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HPS's Eric Goldin: On health physics
Eric Goldin, president of the Health Physics Society, is a radiation safety specialist with 40 years of experience in power reactor health physics, supporting worker and public radiation safety programs. A certified health physicist since 1984, he has served on the American Board of Health Physics, and since 2004, he has been a member of the National Council on Radiation Protection and Measurements’ Program Area Committee 2, which provides guidance for radiation safety in occupational settings for a variety of industries and activities. He was awarded HPS Fellow status in 2012 and was elected to the NCRP in 2014.
Goldin’s radiological engineering experience includes ALARA programs, instrumentation, radioactive waste management, emergency planning, dosimetry, decommissioning, licensing, effluents, and environmental monitoring.
The HPS, headquartered in Herndon, Va., is the largest radiation safety society in the world. Its membership includes scientists, safety professionals, physicists, engineers, attorneys, and other professionals from academia, industry, medical institutions, state and federal government, the national laboratories, the military, and other organizations.
The HPS’s activities include encouraging research in radiation science, developing standards, and disseminating radiation safety information. Its members are involved in understanding, evaluating, and controlling the potential risks from radiation relative to the benefits.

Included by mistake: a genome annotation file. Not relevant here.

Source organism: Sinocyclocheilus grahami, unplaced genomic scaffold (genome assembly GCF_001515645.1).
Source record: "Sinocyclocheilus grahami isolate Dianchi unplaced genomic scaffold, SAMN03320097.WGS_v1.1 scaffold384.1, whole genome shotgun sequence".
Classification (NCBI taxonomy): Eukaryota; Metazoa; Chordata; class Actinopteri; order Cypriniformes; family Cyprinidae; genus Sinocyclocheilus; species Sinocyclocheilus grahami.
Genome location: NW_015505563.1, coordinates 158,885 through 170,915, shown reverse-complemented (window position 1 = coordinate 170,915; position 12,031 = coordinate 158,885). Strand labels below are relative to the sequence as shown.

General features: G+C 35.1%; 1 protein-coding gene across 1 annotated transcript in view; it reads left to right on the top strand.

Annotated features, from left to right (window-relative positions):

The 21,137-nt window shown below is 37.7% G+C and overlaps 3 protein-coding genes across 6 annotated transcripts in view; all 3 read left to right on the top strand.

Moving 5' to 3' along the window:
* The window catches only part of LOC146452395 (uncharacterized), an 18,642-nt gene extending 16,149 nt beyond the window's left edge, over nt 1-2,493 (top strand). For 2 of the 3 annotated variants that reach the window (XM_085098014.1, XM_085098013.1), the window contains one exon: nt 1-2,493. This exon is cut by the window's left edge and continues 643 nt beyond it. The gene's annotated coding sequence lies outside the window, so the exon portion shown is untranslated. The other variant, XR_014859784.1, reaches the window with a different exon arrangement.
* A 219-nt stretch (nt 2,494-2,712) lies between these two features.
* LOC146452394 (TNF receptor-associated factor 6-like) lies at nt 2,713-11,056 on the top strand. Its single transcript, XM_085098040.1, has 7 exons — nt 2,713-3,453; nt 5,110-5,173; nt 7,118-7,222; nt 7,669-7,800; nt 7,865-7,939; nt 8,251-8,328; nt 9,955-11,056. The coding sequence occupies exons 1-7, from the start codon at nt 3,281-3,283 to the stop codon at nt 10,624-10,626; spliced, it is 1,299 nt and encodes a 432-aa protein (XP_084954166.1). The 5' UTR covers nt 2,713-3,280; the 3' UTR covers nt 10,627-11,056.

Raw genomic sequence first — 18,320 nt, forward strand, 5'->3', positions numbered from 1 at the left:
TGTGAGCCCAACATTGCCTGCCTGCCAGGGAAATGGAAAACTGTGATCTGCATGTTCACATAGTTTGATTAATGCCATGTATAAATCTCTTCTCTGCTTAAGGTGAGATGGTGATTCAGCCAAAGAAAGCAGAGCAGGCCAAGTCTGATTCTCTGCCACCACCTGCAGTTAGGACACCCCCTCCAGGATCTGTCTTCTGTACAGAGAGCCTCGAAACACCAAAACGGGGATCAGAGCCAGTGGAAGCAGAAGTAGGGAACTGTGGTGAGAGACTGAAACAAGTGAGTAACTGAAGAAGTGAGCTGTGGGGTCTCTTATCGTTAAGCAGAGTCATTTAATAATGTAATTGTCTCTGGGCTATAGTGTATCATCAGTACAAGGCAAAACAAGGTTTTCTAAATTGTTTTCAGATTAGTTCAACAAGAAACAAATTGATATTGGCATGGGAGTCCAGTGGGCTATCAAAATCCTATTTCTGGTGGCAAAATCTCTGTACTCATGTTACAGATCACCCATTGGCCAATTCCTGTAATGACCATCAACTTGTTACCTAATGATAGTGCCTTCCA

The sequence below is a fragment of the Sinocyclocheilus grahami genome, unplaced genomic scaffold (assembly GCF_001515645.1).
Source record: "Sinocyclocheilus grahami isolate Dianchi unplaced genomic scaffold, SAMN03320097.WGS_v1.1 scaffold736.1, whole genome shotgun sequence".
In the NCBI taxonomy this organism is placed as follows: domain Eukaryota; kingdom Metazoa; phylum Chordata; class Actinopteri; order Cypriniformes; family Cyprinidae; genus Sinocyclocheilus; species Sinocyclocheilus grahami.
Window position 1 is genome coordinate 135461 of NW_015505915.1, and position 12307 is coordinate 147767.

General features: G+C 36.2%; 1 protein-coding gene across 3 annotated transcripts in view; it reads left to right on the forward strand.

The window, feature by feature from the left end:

Goldin talked about the HPS and health physics activities with Rick Michal, editor-in-chief of Nuclear News.
Jihyeon Lee, Kwang Soon Ha, Jungho Hwang
Nuclear Technology | Volume 200 | Number 3 | December 2017 | Pages 241-249
Technical Paper | dx.doi.org/10.1080/00295450.2017.1372984
Articles are hosted by Taylor and Francis Online.
Because most radioactive materials that can escape from a nuclear power plant during a severe accident are expected to be in the form of aerosols, the installation of a filtered containment venting system (FCVS) will be effective to mitigate the risks caused by radioactive aerosols. Aerosol size is a parameter important to the design requirements of an FCVS because the collection efficiency of the venting system depends on the size of the aerosol. In this study, the size distribution change of aerosols by condensation was calculated by using the moment method. Sodium chloride was used as nuclei that underwent condensational growth, and Di-Ethyl-Hexyl-Sebacate (DEHS) was used as a vapor that participated in condensational growth. Then, a condensation experiment was conducted to verify the results calculated by the moment method. However, in an actual severe accident, water vapor in the containment would condense on particles. Therefore, after model verification, calculation was performed with water vapor as the condensation vapor to predict the condensation scenario under a severe accident. This paper reports that the aerosol condensation model based on the moment method can be an auxiliary tool in an existing aerosol modeling program to estimate the particle size distribution change during a severe accident.